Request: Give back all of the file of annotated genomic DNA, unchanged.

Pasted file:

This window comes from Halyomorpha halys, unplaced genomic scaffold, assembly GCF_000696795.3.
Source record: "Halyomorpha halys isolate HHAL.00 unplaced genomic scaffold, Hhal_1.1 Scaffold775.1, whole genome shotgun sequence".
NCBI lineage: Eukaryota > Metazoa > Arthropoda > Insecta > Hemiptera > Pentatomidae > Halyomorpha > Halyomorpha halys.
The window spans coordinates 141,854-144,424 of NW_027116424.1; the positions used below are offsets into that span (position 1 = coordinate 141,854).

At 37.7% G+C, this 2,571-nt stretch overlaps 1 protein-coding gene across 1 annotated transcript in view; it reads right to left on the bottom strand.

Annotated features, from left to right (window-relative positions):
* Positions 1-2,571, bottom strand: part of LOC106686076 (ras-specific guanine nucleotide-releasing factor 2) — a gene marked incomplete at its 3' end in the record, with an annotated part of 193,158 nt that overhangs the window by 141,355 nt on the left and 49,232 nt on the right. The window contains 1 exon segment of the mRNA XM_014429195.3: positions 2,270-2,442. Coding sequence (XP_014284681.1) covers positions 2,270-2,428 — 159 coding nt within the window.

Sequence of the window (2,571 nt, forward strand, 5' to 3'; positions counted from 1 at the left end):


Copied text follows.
This window comes from Halyomorpha halys, unplaced genomic scaffold, assembly GCF_000696795.3.
Source record: "Halyomorpha halys isolate HHAL.00 unplaced genomic scaffold, Hhal_1.1 Scaffold775.1, whole genome shotgun sequence".
NCBI lineage: Eukaryota > Metazoa > Arthropoda > Insecta > Hemiptera > Pentatomidae > Halyomorpha > Halyomorpha halys.
The window spans coordinates 141,854-144,424 of NW_027116424.1; the positions used below are offsets into that span (position 1 = coordinate 141,854).

At 37.7% G+C, this 2,571-nt stretch overlaps 1 protein-coding gene across 1 annotated transcript in view; it reads right to left on the bottom strand.

Annotated features, from left to right (window-relative positions):
* Positions 1-2,571, bottom strand: part of LOC106686076 (ras-specific guanine nucleotide-releasing factor 2) — a gene marked incomplete at its 3' end in the record, with an annotated part of 193,158 nt that overhangs the window by 141,355 nt on the left and 49,232 nt on the right. The window contains 1 exon segment of the mRNA XM_014429195.3: positions 2,270-2,442. Coding sequence (XP_014284681.1) covers positions 2,270-2,428 — 159 coding nt within the window.

Sequence of the window (2,571 nt, forward strand, 5' to 3'; positions counted from 1 at the left end):